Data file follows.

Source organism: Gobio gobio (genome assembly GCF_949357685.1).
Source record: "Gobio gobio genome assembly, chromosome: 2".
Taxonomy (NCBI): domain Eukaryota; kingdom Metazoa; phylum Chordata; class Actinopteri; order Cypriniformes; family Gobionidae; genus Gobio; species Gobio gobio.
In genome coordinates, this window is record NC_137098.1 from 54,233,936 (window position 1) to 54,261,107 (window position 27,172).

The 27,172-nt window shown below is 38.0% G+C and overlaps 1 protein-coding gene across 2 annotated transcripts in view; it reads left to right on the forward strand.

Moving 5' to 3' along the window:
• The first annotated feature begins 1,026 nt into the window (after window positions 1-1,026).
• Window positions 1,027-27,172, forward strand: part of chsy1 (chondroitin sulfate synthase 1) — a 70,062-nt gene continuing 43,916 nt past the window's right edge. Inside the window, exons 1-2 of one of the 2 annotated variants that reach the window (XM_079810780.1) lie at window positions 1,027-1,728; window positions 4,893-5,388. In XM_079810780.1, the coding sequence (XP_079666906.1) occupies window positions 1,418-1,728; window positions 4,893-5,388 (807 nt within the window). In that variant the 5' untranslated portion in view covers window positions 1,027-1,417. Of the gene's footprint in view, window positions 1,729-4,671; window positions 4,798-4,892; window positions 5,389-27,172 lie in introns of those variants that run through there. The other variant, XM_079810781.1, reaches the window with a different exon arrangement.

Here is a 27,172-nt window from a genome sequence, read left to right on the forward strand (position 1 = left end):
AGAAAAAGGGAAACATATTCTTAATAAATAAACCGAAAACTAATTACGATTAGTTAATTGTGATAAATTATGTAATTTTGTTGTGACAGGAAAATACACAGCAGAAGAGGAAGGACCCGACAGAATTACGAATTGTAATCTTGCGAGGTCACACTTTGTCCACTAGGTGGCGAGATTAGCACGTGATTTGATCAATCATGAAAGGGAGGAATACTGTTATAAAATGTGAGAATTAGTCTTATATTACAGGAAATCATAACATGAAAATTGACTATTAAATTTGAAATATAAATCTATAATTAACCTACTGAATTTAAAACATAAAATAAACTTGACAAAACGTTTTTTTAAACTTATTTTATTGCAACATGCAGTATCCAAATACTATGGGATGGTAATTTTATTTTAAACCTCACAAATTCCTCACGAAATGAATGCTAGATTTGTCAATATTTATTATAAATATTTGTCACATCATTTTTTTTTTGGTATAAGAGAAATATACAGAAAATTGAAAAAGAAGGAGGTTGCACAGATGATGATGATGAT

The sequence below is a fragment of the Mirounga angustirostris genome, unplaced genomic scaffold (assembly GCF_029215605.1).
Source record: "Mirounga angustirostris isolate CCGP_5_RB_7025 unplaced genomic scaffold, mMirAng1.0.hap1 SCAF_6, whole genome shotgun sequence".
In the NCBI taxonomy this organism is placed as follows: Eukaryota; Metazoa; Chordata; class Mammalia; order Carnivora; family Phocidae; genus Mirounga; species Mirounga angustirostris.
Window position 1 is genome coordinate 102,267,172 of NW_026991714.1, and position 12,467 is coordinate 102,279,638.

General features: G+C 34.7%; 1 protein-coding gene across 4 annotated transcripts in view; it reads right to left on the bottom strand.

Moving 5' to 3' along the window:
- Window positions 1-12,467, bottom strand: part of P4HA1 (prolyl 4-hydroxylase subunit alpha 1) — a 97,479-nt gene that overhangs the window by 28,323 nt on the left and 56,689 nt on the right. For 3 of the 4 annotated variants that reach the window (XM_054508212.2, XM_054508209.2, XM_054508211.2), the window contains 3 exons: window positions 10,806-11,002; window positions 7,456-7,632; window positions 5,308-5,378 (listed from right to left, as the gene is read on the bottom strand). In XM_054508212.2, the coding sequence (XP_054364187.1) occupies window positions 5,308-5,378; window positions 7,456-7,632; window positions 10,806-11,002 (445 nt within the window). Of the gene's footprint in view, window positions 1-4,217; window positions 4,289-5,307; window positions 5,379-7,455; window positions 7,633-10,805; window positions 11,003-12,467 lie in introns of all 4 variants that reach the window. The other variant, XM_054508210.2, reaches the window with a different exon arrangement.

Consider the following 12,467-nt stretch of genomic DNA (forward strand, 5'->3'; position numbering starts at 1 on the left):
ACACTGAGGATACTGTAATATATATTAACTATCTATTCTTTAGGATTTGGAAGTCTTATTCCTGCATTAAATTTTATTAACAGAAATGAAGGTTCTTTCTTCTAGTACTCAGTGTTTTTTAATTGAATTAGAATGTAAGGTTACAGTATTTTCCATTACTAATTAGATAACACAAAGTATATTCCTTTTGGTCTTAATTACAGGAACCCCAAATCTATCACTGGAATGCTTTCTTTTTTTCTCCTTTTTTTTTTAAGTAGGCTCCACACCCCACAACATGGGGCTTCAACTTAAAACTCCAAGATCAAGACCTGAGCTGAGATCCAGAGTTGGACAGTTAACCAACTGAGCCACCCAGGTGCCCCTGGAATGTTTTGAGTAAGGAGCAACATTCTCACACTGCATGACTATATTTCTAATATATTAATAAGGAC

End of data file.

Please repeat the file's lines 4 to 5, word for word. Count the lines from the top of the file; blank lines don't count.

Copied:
In genome coordinates, this window is record NC_137098.1 from 54,233,936 (window position 1) to 54,261,107 (window position 27,172).

The 27,172-nt window shown below is 38.0% G+C and overlaps 1 protein-coding gene across 2 annotated transcripts in view; it reads left to right on the forward strand.